Paul Galvin: Time for an Irish fashion fest
Instead of awarding someone thousands for being 'best dressed', we should be helping creative Irish people during a fully fledged fashion design festival, writes Paul Galvin
If there's one thing we're great at in Ireland, it's festivals. We can throw a festival for just about anything. In fact, there are hardly enough weeks in the year for us, such is our lust for a good old festival. Any town, village or crossroads worth its salt in this land has its own.
Tralee? Only the grandest of all festivals.
Lisdoonvarna? Not content with having its own song, it's now the go-to place for lonely bachelors looking for love. A match-making festival? Oooh Lisdoonvarna.
Our creativity knows no bounds when it comes to dreaming up festivals. Books, food, film, arts, poetry, jazz, blues, trad, rock, comedy -- all worthy of a weekend festival. A Love Music festival. What's not to celebrate there?
Americana, international short storytelling, international guitar storytelling? Oh go on then. We love a good story in Ireland. Just don't make it an international short story -- we had one of those last month.
Let's see. A banjo festival. Weren't we reared on banjos. A piano festival? Got one for my 10th birthday. A sea festival? Well, we're an island after all.
A mountain festival? Besides being a whole lot drier and happier, where would we be without all our mountains? Baroque (no idea either, go to Ardee to find out), burlesque, sci-fi, vintage, folk, small boats, tall ships, gourmet.
A walking festival? Sure, why not? I can see that really taking off. Next year, we'll have a jogging festival and, by 2015, we'll throw Ireland's first ever flat-out sprinting festival. The fastest festival ever seen.
Hold on lads, we're not that fit, says the committee -- we'll hardly knock a whole weekend out of sprinting. Not to worry, they all agree, we have to walk before we can sprint. A walking festival it is.
I'm so glad to see we had the second Dublin Fashion Festival earlier this month, which was held across a number of stores with fashion shows, styling advice and talks at their HQ in Dawson Street. Congratulations to the organisers for backing the venture and all involved.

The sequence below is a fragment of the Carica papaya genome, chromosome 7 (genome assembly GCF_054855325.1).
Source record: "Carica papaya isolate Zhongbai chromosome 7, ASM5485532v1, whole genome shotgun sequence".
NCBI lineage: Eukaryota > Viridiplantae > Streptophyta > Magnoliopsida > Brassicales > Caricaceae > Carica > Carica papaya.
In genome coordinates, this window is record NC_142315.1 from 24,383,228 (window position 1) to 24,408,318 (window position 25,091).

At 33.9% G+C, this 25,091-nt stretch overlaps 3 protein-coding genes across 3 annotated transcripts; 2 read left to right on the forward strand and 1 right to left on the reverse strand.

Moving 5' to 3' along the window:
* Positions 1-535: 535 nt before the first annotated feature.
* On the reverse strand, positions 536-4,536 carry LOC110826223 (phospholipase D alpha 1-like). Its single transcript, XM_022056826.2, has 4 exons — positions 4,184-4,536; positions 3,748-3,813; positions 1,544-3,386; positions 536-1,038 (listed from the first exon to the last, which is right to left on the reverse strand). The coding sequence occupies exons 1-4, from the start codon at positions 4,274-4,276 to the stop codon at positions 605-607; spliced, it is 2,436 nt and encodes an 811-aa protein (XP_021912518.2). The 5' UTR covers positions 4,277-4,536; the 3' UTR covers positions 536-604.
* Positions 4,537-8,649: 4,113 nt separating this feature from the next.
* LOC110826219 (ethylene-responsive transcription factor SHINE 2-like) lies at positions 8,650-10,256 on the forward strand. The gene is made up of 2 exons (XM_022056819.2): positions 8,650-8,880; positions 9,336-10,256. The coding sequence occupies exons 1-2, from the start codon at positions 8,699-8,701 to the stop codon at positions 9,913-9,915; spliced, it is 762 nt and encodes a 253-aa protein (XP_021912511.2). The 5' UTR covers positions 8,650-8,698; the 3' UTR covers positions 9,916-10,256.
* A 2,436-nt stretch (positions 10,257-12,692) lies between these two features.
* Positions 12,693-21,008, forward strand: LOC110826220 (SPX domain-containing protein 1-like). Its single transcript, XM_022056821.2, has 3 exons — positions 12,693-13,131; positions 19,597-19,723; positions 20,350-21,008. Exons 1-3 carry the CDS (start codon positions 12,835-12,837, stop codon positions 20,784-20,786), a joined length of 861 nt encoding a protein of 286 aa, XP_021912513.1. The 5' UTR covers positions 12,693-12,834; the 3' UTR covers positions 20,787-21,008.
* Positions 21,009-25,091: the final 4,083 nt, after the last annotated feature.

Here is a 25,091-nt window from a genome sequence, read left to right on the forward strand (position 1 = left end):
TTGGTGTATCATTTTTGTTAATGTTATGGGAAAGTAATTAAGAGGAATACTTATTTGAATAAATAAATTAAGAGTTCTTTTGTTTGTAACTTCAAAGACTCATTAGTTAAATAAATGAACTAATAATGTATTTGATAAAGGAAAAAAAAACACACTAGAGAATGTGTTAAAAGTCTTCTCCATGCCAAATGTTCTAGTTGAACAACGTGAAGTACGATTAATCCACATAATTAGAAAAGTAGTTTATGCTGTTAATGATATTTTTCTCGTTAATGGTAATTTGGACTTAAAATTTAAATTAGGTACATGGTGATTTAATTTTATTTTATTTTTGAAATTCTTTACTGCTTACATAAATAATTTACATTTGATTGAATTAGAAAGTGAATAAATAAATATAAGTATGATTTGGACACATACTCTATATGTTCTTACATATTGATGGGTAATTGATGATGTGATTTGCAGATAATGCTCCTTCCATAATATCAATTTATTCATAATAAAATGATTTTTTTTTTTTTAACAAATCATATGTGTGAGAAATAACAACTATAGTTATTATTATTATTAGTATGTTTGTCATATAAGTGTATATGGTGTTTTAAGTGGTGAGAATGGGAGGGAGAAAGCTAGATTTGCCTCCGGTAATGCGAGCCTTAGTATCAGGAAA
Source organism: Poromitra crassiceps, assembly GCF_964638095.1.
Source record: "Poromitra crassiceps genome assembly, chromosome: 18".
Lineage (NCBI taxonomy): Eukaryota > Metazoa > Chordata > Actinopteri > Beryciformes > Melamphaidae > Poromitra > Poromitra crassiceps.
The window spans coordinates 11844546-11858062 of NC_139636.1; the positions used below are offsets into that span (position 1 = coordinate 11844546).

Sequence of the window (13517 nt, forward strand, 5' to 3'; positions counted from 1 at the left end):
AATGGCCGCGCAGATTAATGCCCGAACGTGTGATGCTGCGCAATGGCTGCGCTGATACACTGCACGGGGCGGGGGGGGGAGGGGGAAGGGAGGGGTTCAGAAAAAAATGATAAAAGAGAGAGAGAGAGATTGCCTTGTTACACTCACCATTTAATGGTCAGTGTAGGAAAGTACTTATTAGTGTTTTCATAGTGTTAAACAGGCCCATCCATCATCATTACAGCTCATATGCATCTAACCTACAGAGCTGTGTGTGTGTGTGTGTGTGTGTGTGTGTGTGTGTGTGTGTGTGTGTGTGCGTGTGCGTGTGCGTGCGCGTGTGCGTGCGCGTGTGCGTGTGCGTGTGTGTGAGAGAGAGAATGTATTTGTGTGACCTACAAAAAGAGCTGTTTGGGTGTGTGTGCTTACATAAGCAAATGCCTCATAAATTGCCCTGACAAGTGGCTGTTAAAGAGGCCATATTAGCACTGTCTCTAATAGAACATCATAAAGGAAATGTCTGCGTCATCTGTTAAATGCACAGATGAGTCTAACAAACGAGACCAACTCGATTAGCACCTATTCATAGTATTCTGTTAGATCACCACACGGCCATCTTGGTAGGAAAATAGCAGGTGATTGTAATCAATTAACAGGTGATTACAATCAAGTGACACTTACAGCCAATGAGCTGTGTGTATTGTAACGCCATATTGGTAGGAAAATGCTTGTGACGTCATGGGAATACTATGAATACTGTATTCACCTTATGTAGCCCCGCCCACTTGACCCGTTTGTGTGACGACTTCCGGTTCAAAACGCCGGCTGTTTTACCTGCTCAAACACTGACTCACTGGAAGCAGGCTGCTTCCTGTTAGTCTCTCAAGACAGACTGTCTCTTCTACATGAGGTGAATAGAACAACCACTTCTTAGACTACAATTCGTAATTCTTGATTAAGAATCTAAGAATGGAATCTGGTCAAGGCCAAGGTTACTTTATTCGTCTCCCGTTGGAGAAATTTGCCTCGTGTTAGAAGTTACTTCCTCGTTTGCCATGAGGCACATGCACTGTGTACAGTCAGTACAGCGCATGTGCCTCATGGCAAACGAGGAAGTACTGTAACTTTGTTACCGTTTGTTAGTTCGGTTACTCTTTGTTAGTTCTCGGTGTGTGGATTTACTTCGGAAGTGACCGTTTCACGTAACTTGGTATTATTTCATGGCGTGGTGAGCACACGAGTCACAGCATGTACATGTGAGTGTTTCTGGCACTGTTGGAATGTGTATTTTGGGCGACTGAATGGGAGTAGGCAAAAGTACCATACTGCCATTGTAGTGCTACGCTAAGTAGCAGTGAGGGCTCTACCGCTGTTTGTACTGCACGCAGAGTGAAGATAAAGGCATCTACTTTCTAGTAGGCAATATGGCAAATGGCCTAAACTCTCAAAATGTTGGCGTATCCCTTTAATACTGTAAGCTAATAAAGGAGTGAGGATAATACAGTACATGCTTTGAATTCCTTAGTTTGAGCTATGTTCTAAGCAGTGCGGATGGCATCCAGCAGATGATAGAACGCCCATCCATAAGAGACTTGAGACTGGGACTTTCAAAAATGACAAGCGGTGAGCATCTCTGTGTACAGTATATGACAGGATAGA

Elsewhere, Vogue's Fashion's Night Out finally found its way to Ireland for the first time this month. Launched in New York in 2009 to help save fashion from the recession, BTs held the free event and I'm told it was a big success.
It's great to see us begin to open our minds again to such celebrations.
Unfortunately, the industry in Ireland isn't quite strong enough right now to support our very own fashion week, though it was very successful in the past.
The Dublin Fashion Week was highly inspirational, but it has been 'parked' for the moment during the recession.
In its time, Dublin Fashion Week helped Irish designers such as Joanne Hynes, who this week showed at London Fashion Week for a second time, onto the next rung of the ladder.
Meantime, we have to content ourselves with New York, London, Milan and Paris fashion weeks and voyeuristically observe what the cool kids are up to over there.
Start spreading the news
New York kicked off a month of fashion weeks. The Central St Martins graduates show is always keenly watched by editors and was full of fresh new talent again this year.
Ireland's own Dean Quinn is one of the names to watch out for from New York. Fermanagh-born Quinn is a St Martins graduate, has interned at Versace and is a very highly regarded young design talent in New York.
Yet again, we see real home-grown fashion talent prosper outside Ireland. I can't help but feel that we miss the point here of what fashion represents.
We organise fashion shows to support every kind of club, society, charity and cause you can imagine.
We judge the best-dressed woman or man at race meetings all over the country and hand over thousands of euro to the winner in the process; we honour Ireland's most stylish man, woman, couple, actor, musician and TV star in our magazines, and yet we never seem to honour the people who are the real driving forces behind the industry.
Apart from third-level institutes such as DIT, which supports and encourages and more importantly funds young designers. Brown Thomas is also doing its bit with its Irish Design Installation showcasing fashion, jewellery and accessory designers.
The question I ask is: Would the thousands we give to a woman for dressing herself not be better spent on helping young designers establish themselves? It depends on whose money it is, I suppose.
Anyway, how about getting some of these brilliant young people home for a weekend to hold a workshop and watch them as they practise their craft? I have always found the imagination and creativity involved in the design process fascinating.
Wouldn't it be interesting to watch Merle O'Grady make a piece of jewellery and explain where the inspiration for her work comes from?
Or watch Edmund McNulty work with alpaca, merino and mohair to make wool jumpers and knits. Or listen to Pauric Sweeney tell us about how he likes to work making handbags that are famous all over the world.
This is where real fashion happens. Creativity is at the heart of it. And it should inspire young boys and girls, especially art students, to see design and creativity as a viable career path.
The only obstacle is running it by the powers that be. I've given this some thought and I think what we'll do is hold the design workshop over a bank holiday weekend and call it a festival. The design festival.